From the critically acclaimed author of The Mysteries comes a haunting, lyrical, and provocative novel of a young woman’s coming-of-age betwixt dream and reality. Here there’s only one thing more dangerous than desire—getting what you want....
As a child, Agnes Grey dreamed of the perfect friend to ease her loneliness: a doll that would talk to her, tell her stories, share her secrets. Only her aunt Marjorie seemed to really understand. Something of an outcast herself, she told Agnes she’d had just such a doll when she was a child. She called it her pillow friend. So when Agnes receives her very own pillow friend—an old-fashioned porcelain doll painted to look like an old-world gentleman—she’s certain her dreams have come true. And so they have—but in ways that Agnes could never have imagined. For as the line between fantasy and reality blurs, Agnes discovers that every dream has its price and every desire must be paid for. Be very careful what you wish for...he’ll surely give it to you.
From the Trade Paperback edition.
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|Title of eBook: The Pillow Friend|
|Release Date: 12-27-2005|
|Allowed Countries (hover)|
|Publisher: Random House Publishing Group|
This eBook download is available in the following formats:
|Parent title||The Pillow Friend|
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The Pillow Friend
THE DOLL AND THE BOOK
Loneliness drove her to create an imaginary object of worship. This sublimation of her need of love she named Corambe, and for many years this glorified being was her constant companion. When she began to write, it was Corambe who composed her stories-she merely heard and recorded the words he spoke.
-Marie Jenney Howe on George Sand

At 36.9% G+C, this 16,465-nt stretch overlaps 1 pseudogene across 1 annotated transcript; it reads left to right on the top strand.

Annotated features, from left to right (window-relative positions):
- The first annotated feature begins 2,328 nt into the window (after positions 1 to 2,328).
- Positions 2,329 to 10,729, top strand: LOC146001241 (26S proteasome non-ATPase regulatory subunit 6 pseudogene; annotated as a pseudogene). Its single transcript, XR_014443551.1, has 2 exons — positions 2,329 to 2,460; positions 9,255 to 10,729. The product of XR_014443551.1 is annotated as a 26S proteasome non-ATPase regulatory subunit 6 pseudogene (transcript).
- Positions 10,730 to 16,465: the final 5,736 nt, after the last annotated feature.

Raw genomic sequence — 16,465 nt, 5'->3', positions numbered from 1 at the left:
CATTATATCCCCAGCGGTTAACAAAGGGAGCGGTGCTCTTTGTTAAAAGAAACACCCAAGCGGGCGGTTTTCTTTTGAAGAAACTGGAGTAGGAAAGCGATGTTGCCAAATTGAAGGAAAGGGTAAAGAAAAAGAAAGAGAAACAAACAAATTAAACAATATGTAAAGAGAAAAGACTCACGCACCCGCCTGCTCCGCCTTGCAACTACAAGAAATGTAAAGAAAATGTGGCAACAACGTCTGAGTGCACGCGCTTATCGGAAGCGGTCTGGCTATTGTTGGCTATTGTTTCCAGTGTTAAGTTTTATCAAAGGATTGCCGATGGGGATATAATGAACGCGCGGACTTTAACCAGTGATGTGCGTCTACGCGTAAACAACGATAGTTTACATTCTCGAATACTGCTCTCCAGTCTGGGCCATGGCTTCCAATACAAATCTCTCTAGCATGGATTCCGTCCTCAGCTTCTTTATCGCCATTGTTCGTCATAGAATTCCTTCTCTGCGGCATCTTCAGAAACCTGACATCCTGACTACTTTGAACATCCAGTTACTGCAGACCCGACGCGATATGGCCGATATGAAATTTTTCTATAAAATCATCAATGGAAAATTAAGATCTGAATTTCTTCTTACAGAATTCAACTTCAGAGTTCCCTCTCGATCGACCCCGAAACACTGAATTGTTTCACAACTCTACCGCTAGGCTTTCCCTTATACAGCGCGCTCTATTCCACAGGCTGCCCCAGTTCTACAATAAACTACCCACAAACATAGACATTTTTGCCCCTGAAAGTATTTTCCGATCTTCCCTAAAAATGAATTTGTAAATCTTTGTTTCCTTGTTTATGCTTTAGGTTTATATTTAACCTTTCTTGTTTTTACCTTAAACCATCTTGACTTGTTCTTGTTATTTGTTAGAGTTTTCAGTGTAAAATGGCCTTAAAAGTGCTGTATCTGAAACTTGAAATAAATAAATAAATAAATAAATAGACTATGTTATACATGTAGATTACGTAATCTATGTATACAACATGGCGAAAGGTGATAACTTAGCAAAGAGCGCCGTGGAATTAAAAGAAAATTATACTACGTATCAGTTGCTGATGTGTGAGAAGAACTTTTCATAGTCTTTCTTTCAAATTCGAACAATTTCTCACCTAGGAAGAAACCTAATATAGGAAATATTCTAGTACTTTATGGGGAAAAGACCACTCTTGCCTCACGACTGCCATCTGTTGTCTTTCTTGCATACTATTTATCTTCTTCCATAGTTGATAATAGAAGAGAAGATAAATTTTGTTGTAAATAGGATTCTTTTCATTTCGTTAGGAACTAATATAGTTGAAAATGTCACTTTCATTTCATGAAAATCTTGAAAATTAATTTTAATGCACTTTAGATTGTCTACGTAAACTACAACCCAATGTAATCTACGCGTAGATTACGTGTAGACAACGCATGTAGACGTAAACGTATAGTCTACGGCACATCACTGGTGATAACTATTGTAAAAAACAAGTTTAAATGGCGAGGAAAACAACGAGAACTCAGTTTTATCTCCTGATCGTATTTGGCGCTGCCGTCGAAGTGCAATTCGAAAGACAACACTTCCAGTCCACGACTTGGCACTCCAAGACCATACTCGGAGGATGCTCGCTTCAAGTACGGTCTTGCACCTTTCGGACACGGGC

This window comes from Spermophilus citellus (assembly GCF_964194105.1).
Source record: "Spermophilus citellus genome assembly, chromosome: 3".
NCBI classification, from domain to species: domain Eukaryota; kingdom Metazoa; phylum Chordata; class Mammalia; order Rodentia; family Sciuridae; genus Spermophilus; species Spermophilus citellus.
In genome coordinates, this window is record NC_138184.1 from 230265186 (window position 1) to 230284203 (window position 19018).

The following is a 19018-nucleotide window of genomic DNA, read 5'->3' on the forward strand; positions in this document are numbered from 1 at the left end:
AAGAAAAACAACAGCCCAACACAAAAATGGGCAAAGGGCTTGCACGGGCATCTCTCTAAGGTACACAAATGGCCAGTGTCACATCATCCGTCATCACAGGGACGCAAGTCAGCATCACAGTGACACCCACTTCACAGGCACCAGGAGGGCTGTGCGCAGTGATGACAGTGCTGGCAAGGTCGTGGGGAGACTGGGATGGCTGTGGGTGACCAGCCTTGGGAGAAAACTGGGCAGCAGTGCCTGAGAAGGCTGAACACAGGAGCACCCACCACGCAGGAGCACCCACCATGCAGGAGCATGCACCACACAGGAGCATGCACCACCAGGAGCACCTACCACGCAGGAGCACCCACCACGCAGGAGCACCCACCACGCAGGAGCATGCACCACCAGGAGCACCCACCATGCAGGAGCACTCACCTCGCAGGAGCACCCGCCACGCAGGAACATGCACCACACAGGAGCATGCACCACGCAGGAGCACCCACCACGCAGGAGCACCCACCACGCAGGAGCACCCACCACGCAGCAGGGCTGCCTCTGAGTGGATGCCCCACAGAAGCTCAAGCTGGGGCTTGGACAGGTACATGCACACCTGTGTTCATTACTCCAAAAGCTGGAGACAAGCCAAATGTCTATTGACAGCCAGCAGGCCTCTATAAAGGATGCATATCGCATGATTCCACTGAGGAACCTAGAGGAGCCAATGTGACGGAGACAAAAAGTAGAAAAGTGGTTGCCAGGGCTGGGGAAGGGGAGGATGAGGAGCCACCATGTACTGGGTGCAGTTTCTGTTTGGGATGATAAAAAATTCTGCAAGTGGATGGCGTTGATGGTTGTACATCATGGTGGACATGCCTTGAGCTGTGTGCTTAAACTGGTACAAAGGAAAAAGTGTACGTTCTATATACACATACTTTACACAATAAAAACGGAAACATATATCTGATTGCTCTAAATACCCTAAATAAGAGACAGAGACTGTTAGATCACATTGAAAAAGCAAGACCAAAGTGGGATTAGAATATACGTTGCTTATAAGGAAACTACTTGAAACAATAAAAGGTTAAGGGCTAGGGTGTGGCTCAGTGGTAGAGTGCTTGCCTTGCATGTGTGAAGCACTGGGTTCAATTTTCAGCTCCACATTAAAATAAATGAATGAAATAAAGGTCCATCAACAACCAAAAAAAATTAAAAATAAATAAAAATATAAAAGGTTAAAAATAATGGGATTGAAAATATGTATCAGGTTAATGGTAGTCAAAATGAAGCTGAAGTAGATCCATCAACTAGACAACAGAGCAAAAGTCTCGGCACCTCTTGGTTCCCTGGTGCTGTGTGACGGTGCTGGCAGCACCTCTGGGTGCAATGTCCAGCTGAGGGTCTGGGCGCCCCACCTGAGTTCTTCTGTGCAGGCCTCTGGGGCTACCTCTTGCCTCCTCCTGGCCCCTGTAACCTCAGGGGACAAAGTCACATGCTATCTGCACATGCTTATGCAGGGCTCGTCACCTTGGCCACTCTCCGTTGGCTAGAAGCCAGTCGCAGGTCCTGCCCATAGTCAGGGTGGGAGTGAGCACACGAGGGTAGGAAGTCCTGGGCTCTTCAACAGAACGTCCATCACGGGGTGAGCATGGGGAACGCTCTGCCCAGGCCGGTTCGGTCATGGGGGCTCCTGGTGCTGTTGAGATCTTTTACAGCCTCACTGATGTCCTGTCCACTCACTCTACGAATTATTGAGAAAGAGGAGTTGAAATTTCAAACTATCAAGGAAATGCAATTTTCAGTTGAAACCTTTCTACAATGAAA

Agnes Grey had a new doll, a present from her mother. It was what she had always wanted. Nothing had ever made her so happy.
The doll was almost as big as a real baby, and it was warm, and soft, and cuddly. It had the sweetest face she had ever seen. As she gazed lovingly into its big blue eyes she suddenly realized, with a warm thrill of excitement, that the doll was looking back at her. The eyes were real. The doll was real. And then it spoke.
Agnes woke, the sound of the doll's words still ringing in the quiet air of her bedroom. Wanting to reenter the dream, she kept her eyes closed and concentrated on the warm, golden glow of happiness she had felt while holding the doll. In a moment, she would feel its welcome weight in her arms and understand what it was saying to her. But reality was too strong. Instead of the doll's voice she heard the central heating blowing warm dry air through the ceiling vent, and felt the sunlight which sifted through the Venetian blinds onto her arms and eyelids. She was sweating beneath the covers, so she kicked her legs until the quilt slipped off the bed like a sulky cat. Then she sat up and looked around, hoping that the dream was true, a memory instead of a fantasy, and everything would be changed.
But as she looked around her familiar, cluttered room,